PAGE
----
The gaggle of intelligent-looking folk dressed in black under the marquee on Governors Island in mid-September could have come from any urban center — Manhattan’s SoHo, perhaps, except that they primarily spoke Dutch. They gathered to celebrate their ancestors’ prodigious contributions to contemporary design and commerce near the 400th anniversary of Henry Hudson’s momentous arrival in New York harbor (an event that occurred in September 1609). Their presence on the silent, tree-shrouded parkland, with its magnificent, unfamiliar views of the harbor islands, offered an ironic commentary on New York’s origins and a living, chattering mnemonic on what might have been if the British had not asserted themselves in 1664. It also prompted speculation on where America’s largest city now stands.
Throughout its history, New York has remade itself. Perhaps the most visible and meaningful change to the single island that its first settlers called Mannahatta (“island of many hills”) has been the rediscovery of its waterfront. As the city’s economy has shifted from industry and jammed docks to more intellectual and service-oriented pursuits, the waterfront has sprouted, with greening parkland that almost circles the entire island of Manhattan and spreads to the other boroughs. Hudson River Park, which stretches from Lower Manhattan to Midtown in a green linear zip of joggers and skaters and sunset-watchers, may be the most significant new public space since Central Park.
Transformation has been the watchword: New blood is inhabiting old neighborhoods, bringing youthful vitality to places like Brooklyn’s Fort Greene or Williamsburg or Greenpoint neighborhoods, with condo and apartment and town-house development in its wake. The High Line (seen on the cover) has brought a sanguine new perspective to the formerly gritty Meatpacking District in Manhattan and a welcome promenade where a rusting relic once loomed. The last decade of prosperity brought iconic new work to the density, with stellar, international names jockeying for attention (Nouvel here, SANAA there).
Yet the developer-driven city that Ada Louise Huxtable has so forcefully described in a lifetime of writing has lurked just underneath the sheets. Witness the inertia that has surrounded Ground Zero, where a giant hole in the ground only now has begun to fill with construction, eight years after the World Trade Center disaster of 2001. Will Silverstein’s three additional towers find a home in a shrinking economy? Will the tallest tower in fact reach its purported height (much less retain shreds of artistic vision and power)? Much rests on the city’s thralldom to commerce, the realpolitik of the streets, where rents rule.
For architects, New York remains one of the hardest places on planet Earth to build. Witness how little architecture today gains distinction, even those projects by famous names (with some exceptions, the New York projects often lack the finesse of these designers’ work outside the city). True three-dimensional architecture, in such a hermetic environment, where buildings abut, seems almost impossible. Those few, mainly larger firms that do succeed have acquired their own mega-scale to match the high-rises that they design; younger, smaller firms must struggle or ally themselves with larger, older peers to survive.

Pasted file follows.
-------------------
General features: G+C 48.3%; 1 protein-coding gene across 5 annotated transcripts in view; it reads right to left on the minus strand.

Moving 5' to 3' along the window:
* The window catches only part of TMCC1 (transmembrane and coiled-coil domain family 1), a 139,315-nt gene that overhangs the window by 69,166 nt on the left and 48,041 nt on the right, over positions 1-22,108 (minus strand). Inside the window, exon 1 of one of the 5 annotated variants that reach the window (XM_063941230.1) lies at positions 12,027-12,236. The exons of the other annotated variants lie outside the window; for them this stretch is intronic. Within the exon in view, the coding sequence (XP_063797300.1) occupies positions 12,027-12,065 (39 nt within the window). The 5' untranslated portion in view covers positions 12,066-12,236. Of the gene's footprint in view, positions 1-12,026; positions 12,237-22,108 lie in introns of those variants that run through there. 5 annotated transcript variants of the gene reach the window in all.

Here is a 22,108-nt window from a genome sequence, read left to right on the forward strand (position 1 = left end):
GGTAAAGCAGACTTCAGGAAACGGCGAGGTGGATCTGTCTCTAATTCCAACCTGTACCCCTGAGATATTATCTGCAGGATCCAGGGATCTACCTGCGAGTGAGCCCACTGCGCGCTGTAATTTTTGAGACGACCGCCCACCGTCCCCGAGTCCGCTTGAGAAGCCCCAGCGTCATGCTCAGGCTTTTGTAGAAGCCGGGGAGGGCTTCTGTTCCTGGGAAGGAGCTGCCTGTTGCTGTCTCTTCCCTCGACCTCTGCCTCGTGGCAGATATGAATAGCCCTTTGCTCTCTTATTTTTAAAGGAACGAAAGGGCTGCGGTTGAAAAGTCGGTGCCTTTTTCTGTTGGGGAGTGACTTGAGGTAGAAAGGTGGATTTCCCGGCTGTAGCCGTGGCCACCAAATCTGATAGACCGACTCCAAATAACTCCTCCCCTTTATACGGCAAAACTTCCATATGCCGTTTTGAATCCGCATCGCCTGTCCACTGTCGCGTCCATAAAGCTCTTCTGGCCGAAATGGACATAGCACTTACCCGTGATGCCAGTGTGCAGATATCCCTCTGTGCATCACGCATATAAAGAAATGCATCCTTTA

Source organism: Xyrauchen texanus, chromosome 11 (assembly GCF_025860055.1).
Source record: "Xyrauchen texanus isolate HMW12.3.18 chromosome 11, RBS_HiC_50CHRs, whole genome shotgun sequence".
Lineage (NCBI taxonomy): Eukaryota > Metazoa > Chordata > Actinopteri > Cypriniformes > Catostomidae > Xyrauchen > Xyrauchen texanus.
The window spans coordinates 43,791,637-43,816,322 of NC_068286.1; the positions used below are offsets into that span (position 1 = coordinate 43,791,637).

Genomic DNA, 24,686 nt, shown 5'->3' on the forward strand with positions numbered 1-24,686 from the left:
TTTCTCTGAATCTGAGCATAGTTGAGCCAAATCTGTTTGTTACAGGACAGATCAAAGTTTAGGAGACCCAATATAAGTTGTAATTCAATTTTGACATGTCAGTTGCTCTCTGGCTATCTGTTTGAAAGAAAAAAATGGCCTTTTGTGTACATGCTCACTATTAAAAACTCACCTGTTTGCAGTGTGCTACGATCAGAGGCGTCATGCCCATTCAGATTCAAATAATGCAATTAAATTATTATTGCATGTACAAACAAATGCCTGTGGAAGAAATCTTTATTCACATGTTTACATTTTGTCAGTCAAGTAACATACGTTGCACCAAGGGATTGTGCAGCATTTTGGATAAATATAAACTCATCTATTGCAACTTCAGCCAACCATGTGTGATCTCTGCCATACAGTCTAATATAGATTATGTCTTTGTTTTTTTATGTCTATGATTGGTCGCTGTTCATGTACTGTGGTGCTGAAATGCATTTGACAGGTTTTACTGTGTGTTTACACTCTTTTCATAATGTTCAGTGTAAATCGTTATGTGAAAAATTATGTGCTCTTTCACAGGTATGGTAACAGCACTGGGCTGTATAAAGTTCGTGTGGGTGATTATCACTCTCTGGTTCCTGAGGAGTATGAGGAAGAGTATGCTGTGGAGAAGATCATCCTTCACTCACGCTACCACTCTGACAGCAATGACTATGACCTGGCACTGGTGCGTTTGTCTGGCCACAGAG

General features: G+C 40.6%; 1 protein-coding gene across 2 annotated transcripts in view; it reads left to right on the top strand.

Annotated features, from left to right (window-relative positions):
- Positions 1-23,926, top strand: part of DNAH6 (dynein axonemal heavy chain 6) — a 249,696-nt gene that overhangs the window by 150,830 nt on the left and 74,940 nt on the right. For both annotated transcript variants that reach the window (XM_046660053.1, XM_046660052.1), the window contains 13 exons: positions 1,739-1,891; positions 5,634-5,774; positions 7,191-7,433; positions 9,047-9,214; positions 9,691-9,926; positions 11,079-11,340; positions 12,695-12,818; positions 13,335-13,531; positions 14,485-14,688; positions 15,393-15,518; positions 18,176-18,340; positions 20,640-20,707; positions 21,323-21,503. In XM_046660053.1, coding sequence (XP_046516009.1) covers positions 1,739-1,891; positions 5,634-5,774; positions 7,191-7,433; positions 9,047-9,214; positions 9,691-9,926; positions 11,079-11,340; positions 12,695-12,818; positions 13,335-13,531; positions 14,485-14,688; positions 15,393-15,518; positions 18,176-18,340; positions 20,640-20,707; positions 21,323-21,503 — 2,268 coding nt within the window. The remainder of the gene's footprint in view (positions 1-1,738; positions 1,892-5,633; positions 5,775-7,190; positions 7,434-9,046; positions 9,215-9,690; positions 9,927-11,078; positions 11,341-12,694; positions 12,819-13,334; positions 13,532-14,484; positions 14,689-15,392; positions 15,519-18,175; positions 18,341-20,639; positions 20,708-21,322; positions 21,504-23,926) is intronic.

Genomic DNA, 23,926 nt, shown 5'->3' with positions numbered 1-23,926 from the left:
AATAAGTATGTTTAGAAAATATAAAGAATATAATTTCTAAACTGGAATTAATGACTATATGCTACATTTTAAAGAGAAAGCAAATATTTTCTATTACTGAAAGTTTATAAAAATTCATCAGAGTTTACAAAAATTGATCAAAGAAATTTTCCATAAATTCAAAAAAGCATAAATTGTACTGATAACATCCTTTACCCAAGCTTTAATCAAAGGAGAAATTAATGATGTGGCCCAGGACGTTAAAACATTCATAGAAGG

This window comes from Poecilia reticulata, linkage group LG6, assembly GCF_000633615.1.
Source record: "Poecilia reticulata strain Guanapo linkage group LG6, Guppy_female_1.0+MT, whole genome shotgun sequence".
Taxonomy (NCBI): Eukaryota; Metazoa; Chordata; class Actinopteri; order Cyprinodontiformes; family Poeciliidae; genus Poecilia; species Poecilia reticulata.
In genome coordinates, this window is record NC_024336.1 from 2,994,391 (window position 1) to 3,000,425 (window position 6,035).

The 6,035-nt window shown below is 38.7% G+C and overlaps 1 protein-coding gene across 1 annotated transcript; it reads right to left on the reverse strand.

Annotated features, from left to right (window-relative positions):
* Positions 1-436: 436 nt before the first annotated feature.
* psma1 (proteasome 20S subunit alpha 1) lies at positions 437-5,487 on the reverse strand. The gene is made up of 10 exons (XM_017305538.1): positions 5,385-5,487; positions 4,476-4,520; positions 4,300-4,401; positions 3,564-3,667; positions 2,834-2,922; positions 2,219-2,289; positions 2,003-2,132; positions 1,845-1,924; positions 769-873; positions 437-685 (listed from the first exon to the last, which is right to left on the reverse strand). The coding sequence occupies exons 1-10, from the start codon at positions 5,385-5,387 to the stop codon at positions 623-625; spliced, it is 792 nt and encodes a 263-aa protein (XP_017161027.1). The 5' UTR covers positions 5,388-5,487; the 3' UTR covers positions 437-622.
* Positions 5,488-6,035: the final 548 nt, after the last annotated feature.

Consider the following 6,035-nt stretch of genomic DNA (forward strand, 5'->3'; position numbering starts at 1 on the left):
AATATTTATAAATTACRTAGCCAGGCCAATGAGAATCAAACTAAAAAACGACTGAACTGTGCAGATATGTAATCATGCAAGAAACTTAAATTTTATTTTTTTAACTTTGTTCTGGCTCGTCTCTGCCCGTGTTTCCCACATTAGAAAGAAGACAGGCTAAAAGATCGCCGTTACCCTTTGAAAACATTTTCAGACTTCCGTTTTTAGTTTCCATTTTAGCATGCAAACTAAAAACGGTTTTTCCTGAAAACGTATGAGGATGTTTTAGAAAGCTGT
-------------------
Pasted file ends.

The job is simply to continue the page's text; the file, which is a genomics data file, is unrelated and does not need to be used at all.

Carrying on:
The litany of woes at a professional gathering can proliferate. The housing stock is aging or old. The bad economy has killed the larger scale of ambitious plans, such as Manhattan’s Hudson Yards — sometimes deservedly. We lack rail-to-train seamlessness that London or other international capitals enjoy. Our subway ceilings are literally falling down. Vocal community engagement makes gaining acceptance the contemporary equivalent of running a gauntlet.
Yet despite the downturn, New York thrives. Many of its museums, filled with patrons, circle through spaces already graced with newly minted galleries and courtyards. Historic restoration has already renewed much of the best older architecture, from the period of the city’s emerging 19th-century hegemony. On the floor of the economic recession, plans are afoot to revitalize Pennsylvania/Moynihan Station. Underutilized resources, such as Governors Island, are receiving fresh attention.
Most important for the future, people still seek out the city. By 2025, according to the New York Planning Commission, it will have to accommodate more than 400,000 new workers in upwards of 110 million square feet, in multiple centers of population within the five existing boroughs — a process already under way. The city’s metropolitan reach, like the circulation of blood, extends many states up and down the seaboard. The work is cut out for the planning commission, currently ably chaired by Amanda Burden, and for the ideas promulgated by the Regional Plan Association, under President Robert Yaro.
New York, like the Statue of Liberty, remains an international beacon of renewal, and therefore of hope. This city of more than 8 million persons still welcomes new waves of immigrants, from Africa or the Caribbean or Latin America, who are arriving, not by ship, but by air, filled with their own expectations and languages and rich cultures, to a place with multiple heart-centers, interlinked and interconnected into an urban whole. Like the Dutch before them, who found a magnificent harbor, another age is discovering the waterborne city and is busily transforming it to fit its own image and expectations. In 2009, as in 1609, the city changes and moves: Despite the general economy, New York is pumping.
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